Music and Exercise - EffectsofMusiconExercise Performance...

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Effects of Music on Exercise  Performance Brian Shaw, Chandler Young, Justine Whitley, Lauren Post, Katie Perlberg, Ashlea Poirot, Alyssa Cantu
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Move to the Music Haile Gebrselassie, the Olympian from Ethiopia who has won the gold medal at 10,000 meters, and currently holds the Marathon world record time (02:03:59) often requested that the techno song “Scatman,” which has a B.P.M. of around 135, be played over the sound system during his races.
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Topics of Discussion 1. Music Before Exercise 2. Music During Exercise 3. RPE in Trained v. Untrained 4. Loudness Levels in General Pop. 5. Distractions and Obesity intervention 6. Parkinson’s Disease 7. COPD Patients
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Effects of pre-exercise music listening: fast vs. slow rhythm •Listened to fast or slow music for 20 minutes before exercise •Cycled for 45 seconds at supramaximal intensity •Effects on metabolic variables –Prior to music listening epinephrine levels increased with FAST music –Norepinephrine levels in the blood decreased with SLOW music –No effect on lactate or ammonia levels –No significant impact on power output during exercise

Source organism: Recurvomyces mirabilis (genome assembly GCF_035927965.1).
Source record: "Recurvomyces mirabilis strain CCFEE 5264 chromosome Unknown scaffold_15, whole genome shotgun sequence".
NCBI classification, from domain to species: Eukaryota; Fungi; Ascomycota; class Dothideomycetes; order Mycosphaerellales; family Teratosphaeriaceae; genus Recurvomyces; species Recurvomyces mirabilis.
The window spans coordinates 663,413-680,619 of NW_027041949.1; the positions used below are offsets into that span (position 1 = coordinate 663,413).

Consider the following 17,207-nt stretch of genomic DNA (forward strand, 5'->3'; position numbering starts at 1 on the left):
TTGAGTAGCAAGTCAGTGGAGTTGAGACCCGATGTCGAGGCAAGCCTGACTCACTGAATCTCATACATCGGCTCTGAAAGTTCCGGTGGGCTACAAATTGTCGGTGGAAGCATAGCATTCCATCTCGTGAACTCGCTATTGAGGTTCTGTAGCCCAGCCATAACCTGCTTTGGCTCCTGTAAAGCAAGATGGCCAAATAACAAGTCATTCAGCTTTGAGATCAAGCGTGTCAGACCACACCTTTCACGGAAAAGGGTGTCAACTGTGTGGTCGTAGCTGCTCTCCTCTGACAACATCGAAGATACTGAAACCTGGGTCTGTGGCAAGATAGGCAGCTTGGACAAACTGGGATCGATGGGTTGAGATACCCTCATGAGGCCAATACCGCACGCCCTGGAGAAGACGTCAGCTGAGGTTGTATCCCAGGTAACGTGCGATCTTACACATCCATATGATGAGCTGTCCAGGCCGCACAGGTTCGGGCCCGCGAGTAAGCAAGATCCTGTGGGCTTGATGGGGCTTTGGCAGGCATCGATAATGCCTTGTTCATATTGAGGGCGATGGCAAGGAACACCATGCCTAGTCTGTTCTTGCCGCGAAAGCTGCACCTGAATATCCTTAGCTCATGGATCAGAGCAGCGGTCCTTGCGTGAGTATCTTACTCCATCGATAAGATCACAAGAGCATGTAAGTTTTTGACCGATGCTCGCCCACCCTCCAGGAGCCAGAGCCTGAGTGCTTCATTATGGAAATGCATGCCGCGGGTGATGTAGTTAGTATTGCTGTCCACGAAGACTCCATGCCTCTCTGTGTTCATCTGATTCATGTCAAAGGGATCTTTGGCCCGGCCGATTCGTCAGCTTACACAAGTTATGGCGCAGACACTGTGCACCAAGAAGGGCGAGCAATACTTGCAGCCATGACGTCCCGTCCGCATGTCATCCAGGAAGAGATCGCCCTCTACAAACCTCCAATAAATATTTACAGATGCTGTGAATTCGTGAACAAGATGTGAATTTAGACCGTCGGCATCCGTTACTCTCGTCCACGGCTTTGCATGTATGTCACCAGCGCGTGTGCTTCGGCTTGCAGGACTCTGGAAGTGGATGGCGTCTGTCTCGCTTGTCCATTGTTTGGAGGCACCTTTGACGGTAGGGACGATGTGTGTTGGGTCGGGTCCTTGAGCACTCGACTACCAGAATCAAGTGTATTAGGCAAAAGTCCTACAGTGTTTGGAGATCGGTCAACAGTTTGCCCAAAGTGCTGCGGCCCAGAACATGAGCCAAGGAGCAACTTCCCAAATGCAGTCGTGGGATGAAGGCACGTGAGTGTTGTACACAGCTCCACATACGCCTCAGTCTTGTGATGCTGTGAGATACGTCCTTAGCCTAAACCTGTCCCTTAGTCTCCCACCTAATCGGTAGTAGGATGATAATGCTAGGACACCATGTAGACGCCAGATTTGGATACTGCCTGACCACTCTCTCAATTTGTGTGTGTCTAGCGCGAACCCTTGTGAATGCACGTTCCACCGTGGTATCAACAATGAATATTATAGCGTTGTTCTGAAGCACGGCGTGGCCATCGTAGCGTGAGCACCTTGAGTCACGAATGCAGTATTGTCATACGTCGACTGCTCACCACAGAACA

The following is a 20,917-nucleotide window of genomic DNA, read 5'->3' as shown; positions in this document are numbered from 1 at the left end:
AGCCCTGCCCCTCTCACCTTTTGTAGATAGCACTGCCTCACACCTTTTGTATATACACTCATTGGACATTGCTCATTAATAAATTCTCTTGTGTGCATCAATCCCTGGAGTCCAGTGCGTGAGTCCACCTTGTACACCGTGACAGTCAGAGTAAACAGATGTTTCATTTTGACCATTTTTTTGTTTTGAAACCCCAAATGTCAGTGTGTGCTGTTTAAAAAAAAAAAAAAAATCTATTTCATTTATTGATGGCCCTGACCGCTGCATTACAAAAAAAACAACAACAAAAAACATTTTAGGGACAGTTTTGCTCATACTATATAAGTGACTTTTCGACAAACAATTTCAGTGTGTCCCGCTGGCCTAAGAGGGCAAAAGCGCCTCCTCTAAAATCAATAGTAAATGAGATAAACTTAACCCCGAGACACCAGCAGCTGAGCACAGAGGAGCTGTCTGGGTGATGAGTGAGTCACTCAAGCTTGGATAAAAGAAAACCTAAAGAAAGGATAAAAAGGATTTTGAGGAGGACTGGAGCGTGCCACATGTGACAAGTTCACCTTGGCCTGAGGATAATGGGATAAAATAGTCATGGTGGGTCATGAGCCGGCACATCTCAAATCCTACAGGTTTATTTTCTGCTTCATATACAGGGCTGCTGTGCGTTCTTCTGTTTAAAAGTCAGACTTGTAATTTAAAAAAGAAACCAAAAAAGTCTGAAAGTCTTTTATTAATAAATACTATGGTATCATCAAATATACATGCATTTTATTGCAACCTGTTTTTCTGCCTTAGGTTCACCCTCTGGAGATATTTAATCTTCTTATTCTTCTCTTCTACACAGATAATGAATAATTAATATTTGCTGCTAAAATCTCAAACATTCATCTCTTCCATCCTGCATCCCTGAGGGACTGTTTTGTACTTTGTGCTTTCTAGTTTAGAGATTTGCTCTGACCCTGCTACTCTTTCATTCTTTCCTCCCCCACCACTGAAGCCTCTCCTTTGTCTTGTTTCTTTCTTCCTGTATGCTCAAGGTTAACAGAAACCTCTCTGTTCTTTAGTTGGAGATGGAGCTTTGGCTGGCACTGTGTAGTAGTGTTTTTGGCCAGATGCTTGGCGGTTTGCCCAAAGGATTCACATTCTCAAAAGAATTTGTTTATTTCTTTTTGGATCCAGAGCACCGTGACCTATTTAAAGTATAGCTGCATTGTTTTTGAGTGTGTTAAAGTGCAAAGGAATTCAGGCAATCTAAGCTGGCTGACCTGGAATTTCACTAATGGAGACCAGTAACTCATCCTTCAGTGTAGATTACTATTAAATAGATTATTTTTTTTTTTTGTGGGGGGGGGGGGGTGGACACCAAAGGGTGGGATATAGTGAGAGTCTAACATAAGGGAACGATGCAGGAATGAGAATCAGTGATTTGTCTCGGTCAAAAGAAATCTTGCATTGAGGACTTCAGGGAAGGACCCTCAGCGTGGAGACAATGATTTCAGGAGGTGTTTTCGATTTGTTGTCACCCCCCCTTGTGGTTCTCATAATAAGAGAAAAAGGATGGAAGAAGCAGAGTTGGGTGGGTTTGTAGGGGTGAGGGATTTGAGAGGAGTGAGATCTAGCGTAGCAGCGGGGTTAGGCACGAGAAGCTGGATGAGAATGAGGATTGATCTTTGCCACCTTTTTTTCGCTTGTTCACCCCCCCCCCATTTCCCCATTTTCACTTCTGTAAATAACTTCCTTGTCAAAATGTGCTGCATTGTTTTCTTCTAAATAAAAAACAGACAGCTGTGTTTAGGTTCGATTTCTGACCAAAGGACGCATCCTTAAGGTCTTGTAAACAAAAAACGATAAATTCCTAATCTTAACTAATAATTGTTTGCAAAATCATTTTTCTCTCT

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500m Rowing Sprint Three 500m sprints - No music - Slow music - Fast Music (2 x the speed) Tested - Rate of perceived fatigue (Borg’s RPE Scale) - Levels of Arousal (Strokes per minute) - Motor coordination and synchronization (Time to completion)
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Results RPE did not change based on condition in these trained athletes - Focus on internal cues, not environment at high intensity Strokes per minute increased with fast tempo music - Stimulating or “psych- up” effect - Subconscious or semi- conscious level Time to completion decreased with both fast and slow tempo music when compared to the control group - Synchronizing may not be the reason for performance enhancing effects - Result of Effort?
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Results No music Slow music Fast music Time to completion (seconds) 107.4 106.75 105.3 Strokes per minute 33.0 33.3 35.0
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This note was uploaded on 06/20/2011 for the course CHEM 369 taught by Professor Hoffman during the Spring '11 term at University of Texas at Austin.

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Music and Exercise - EffectsofMusiconExercise Performance...

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